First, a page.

Ten years after the financial crisis, a majority of members of the Congress that wrapped up work in 2018 voted again and again for bills pushed by the bank lobby that endanger financial stability, undermine consumer and investor protections, and enable racial discrimination in lending. The change in control of the House and a heightened awareness of the dangers posed by these actions provide an opportunity to see what changes in the 116th Congress.
Ten years after the financial crisis, a majority of members of Congress have voted again and again for bills pushed by the bank lobby that are dangerous for our financial stability, undermine consumer and investor protections, and enable racial discrimination in lending. The report, entitled “Where They Stand on Financial Reform,” lays out how each lawmaker voted.
This comprehensive guide details how members of the 115th Congress voted on bills and nominations related to financial reform.
Nearly a decade after the crisis broke, we need the public interest, not Wall Street’s narrow pursuit of maximum benefits for a tiny few to guide financial policy. But Wall Street’s money is an enormously powerful force pushing the other way.
Ten Years after the 2008 Financial Crisis, Where Do We Stand? A conference with Sens. Sherrod Brown and Elizabeth Warren and regulators who helped respond.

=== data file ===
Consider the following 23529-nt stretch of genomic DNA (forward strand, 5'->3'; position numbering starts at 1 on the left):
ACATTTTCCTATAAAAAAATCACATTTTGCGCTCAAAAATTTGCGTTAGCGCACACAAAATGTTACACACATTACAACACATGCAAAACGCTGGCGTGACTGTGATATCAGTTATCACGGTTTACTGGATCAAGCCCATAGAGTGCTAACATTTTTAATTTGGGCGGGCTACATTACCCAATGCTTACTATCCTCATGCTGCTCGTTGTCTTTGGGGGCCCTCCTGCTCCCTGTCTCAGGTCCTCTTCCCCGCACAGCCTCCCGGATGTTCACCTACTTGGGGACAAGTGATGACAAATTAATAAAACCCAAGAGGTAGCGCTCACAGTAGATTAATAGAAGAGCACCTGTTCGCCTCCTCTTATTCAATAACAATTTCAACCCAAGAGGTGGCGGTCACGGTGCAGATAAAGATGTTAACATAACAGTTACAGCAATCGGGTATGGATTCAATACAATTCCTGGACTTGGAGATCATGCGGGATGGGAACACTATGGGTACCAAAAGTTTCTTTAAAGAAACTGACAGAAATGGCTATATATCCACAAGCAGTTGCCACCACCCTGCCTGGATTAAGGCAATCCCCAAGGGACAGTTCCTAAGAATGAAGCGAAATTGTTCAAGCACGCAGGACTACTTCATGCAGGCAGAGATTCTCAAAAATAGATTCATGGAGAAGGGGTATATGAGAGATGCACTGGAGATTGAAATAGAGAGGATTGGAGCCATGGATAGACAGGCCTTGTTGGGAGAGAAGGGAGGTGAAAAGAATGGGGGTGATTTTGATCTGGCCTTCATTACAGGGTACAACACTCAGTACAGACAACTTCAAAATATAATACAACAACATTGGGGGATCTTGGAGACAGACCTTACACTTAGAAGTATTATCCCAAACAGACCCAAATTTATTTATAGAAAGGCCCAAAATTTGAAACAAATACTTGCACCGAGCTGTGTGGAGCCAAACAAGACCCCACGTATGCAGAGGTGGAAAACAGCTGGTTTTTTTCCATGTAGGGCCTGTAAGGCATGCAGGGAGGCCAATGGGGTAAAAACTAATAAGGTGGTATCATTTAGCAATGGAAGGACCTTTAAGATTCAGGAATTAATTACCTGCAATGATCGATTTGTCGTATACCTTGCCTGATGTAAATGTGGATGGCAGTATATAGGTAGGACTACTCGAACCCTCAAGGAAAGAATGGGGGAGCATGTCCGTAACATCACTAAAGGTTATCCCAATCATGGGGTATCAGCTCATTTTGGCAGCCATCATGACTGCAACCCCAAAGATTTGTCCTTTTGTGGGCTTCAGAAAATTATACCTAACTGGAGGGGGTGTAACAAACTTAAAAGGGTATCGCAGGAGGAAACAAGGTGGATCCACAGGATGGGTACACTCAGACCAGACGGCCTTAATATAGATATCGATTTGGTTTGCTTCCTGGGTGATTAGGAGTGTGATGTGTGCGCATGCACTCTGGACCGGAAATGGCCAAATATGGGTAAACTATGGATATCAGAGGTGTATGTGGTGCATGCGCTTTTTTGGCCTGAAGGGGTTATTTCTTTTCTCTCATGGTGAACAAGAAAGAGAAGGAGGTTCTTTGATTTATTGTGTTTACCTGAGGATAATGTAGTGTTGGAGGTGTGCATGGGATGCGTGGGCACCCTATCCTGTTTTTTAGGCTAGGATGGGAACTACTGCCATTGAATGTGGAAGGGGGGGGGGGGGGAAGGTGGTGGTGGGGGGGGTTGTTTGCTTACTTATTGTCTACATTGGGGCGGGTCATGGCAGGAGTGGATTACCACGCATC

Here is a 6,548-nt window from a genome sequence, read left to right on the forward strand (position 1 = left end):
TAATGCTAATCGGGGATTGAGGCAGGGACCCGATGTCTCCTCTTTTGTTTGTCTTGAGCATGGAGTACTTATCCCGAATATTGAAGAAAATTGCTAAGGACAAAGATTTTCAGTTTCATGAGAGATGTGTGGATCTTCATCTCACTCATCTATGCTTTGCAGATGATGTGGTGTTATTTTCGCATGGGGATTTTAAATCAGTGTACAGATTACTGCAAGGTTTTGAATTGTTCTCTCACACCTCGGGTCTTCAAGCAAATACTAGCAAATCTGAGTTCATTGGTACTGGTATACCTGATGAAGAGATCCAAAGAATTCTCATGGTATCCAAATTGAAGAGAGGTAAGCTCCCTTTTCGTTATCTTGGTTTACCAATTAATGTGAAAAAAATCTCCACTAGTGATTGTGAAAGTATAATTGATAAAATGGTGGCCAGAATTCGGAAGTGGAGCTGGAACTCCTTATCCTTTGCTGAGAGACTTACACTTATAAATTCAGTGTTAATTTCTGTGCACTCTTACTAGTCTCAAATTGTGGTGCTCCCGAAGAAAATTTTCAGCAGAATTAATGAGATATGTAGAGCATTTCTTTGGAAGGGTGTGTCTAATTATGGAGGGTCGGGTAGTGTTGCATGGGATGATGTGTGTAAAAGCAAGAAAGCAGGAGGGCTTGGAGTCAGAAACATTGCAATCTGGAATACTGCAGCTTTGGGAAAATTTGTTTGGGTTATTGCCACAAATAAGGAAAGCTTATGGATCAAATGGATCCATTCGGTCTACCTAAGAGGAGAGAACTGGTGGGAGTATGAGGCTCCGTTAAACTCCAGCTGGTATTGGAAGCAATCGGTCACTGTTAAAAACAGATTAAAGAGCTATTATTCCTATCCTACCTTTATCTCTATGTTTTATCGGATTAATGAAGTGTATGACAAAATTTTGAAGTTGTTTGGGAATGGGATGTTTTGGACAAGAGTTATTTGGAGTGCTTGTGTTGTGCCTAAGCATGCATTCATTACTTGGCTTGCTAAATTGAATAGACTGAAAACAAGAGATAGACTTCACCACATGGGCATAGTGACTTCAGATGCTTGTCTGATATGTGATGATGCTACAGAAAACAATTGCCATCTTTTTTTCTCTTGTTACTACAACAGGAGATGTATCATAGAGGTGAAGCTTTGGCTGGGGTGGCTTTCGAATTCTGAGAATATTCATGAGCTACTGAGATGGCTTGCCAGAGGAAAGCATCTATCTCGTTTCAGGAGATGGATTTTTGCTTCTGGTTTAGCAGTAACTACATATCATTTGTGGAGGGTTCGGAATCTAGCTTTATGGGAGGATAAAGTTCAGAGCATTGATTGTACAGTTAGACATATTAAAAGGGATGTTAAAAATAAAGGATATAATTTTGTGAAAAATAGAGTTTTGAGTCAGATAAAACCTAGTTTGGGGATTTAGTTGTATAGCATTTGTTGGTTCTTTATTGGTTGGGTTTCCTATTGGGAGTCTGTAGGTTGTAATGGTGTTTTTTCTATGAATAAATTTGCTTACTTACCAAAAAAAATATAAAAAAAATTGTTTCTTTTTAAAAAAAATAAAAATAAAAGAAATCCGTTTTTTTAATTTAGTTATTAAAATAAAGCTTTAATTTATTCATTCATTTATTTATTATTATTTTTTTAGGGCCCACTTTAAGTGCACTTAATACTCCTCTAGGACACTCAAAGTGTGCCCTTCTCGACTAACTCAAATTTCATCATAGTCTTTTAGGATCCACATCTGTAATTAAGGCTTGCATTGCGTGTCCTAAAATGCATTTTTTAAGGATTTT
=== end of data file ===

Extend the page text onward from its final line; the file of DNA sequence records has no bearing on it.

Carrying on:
This legislation ignores the lessons of the financial crisis that cost so many Americans their jobs and homes, and pays no heed to the overwhelming majority of voters who correctly understand the need for tougher, not weaker, oversight of the financial services industry.
In the era of mass incarceration, racial profiling and unaccountable police brutality, every member of Congress who voted for this bill has to explain why they do not believe people of color deserve the full protection of the federal government, especially given the long documented history of racial discrimination in auto lending.
Mick Mulvaney admits he favored lobbyists who gave him money as a lawmaker. He has no business running the CFPB, an agency devoted to the protection of consumers, not lobbyists.
The legislation approved by a bipartisan majority in the Senate doesn’t serve families or communities, nor is it policy that most Americans support. It puts the interests of financial institutions ahead of the rest of us
Congress should abandon budget rider proposal that would eliminate independent funding for the CFPB and other poison pills.